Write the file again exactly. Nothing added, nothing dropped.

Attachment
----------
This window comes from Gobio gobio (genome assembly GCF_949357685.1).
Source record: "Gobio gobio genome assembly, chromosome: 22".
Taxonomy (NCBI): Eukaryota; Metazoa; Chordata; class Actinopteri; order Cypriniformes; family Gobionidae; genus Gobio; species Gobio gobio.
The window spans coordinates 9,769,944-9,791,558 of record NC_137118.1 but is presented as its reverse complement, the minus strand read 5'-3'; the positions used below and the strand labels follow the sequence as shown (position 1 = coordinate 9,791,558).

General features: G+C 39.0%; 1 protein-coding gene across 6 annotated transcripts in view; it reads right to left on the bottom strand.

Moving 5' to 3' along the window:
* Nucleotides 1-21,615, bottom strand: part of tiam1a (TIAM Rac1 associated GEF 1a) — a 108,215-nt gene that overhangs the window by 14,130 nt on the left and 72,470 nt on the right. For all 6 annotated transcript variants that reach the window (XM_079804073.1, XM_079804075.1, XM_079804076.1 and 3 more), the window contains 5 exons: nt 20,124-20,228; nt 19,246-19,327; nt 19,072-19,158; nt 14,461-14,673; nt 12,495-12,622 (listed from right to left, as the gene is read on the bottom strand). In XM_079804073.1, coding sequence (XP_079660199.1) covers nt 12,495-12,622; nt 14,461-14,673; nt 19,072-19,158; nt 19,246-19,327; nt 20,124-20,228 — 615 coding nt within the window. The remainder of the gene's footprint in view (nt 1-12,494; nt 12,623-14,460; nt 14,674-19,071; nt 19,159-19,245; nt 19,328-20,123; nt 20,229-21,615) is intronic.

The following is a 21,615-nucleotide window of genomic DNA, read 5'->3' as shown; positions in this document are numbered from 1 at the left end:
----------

This window comes from Gobio gobio (genome assembly GCF_949357685.1).
Source record: "Gobio gobio genome assembly, chromosome: 22".
Taxonomy (NCBI): Eukaryota; Metazoa; Chordata; class Actinopteri; order Cypriniformes; family Gobionidae; genus Gobio; species Gobio gobio.
The window spans coordinates 9,769,944-9,791,558 of record NC_137118.1 but is presented as its reverse complement, the minus strand read 5'-3'; the positions used below and the strand labels follow the sequence as shown (position 1 = coordinate 9,791,558).

General features: G+C 39.0%; 1 protein-coding gene across 6 annotated transcripts in view; it reads right to left on the bottom strand.

Moving 5' to 3' along the window:
* Nucleotides 1-21,615, bottom strand: part of tiam1a (TIAM Rac1 associated GEF 1a) — a 108,215-nt gene that overhangs the window by 14,130 nt on the left and 72,470 nt on the right. For all 6 annotated transcript variants that reach the window (XM_079804073.1, XM_079804075.1, XM_079804076.1 and 3 more), the window contains 5 exons: nt 20,124-20,228; nt 19,246-19,327; nt 19,072-19,158; nt 14,461-14,673; nt 12,495-12,622 (listed from right to left, as the gene is read on the bottom strand). In XM_079804073.1, coding sequence (XP_079660199.1) covers nt 12,495-12,622; nt 14,461-14,673; nt 19,072-19,158; nt 19,246-19,327; nt 20,124-20,228 — 615 coding nt within the window. The remainder of the gene's footprint in view (nt 1-12,494; nt 12,623-14,460; nt 14,674-19,071; nt 19,159-19,245; nt 19,328-20,123; nt 20,229-21,615) is intronic.

The following is a 21,615-nucleotide window of genomic DNA, read 5'->3' as shown; positions in this document are numbered from 1 at the left end: